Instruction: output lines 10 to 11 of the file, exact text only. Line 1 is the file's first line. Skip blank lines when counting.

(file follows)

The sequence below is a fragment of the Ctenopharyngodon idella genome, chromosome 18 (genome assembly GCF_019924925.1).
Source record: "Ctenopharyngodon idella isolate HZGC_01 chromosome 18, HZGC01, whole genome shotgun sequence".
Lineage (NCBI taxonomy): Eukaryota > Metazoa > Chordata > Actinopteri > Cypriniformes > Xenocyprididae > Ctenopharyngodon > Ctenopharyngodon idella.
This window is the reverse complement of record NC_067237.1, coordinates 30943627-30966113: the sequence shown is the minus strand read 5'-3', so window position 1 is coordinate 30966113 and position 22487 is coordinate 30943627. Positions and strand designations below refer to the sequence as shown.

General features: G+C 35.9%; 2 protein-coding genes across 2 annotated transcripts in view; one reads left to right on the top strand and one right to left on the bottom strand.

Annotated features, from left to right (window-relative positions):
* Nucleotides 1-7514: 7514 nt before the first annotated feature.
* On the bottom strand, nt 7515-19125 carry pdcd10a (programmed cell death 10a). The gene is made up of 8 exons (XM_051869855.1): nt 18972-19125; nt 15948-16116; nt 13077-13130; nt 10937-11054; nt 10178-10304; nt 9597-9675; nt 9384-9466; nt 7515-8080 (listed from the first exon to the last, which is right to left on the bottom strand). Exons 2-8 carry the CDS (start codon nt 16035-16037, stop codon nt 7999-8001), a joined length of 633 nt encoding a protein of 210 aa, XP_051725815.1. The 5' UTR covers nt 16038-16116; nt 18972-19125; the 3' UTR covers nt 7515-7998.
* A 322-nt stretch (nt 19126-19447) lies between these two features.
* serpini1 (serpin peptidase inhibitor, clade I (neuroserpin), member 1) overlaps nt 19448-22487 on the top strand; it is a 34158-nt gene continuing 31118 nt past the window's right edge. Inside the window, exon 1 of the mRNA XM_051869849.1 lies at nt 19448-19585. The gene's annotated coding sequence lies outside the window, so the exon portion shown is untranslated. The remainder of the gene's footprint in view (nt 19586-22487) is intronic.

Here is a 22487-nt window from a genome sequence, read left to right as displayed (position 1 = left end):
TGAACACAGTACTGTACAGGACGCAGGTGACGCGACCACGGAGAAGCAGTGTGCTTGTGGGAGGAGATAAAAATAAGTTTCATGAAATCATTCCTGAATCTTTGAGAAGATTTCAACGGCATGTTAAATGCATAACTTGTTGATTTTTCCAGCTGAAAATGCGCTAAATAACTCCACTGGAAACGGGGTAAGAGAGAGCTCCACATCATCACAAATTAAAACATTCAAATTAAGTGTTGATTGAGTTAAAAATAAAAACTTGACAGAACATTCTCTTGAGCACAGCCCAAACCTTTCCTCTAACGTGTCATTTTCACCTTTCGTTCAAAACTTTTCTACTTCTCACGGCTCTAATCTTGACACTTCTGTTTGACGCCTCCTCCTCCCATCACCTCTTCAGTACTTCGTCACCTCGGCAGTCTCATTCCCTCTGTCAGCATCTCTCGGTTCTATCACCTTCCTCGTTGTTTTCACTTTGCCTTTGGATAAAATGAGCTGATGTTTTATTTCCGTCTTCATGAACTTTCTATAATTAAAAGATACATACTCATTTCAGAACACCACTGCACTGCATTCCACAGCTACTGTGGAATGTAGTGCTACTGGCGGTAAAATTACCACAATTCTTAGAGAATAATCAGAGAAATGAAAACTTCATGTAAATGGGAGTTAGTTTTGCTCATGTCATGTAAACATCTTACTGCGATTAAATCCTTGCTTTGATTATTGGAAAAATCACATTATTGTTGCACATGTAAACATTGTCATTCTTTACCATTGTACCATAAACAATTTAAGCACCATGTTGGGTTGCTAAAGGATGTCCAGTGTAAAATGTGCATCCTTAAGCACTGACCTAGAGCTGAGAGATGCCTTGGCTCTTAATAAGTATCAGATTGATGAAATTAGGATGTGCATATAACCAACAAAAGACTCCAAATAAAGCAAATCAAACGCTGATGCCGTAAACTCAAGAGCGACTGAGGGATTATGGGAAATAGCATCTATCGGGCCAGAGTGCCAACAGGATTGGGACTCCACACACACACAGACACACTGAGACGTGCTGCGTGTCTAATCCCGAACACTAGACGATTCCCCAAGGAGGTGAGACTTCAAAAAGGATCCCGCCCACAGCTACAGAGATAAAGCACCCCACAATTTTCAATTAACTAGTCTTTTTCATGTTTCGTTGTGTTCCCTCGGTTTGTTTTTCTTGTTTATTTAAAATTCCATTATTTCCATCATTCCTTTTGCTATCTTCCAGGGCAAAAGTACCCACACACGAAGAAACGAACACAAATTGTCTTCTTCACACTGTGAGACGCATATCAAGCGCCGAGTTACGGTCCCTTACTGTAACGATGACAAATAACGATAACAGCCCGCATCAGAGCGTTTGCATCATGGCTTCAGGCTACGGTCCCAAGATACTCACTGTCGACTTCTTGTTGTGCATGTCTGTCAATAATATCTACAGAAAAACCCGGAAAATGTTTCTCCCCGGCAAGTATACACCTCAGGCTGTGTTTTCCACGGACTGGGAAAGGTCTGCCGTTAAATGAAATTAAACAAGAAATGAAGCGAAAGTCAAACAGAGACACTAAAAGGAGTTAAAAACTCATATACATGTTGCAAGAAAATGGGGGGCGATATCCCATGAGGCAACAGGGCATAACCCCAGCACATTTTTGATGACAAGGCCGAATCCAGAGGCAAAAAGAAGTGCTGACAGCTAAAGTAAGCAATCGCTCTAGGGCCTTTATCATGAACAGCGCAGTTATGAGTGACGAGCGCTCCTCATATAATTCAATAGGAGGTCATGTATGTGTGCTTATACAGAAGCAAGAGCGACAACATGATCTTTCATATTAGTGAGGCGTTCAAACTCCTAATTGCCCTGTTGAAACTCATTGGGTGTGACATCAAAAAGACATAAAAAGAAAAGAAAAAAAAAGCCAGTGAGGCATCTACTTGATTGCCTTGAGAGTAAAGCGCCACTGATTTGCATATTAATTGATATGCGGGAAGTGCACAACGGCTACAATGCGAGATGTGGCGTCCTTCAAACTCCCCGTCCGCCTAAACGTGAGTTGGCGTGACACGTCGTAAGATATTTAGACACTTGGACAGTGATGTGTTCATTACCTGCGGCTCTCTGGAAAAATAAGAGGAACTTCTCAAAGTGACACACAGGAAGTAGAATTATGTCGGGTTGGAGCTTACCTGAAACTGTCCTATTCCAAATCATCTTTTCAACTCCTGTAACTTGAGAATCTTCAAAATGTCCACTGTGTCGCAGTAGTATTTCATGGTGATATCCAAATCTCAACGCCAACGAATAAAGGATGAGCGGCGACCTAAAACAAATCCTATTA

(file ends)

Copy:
* serpini1 (serpin peptidase inhibitor, clade I (neuroserpin), member 1) overlaps nt 19448-22487 on the top strand; it is a 34158-nt gene continuing 31118 nt past the window's right edge. Inside the window, exon 1 of the mRNA XM_051869849.1 lies at nt 19448-19585. The gene's annotated coding sequence lies outside the window, so the exon portion shown is untranslated. The remainder of the gene's footprint in view (nt 19586-22487) is intronic.

Here is a 22487-nt window from a genome sequence, read left to right as displayed (position 1 = left end):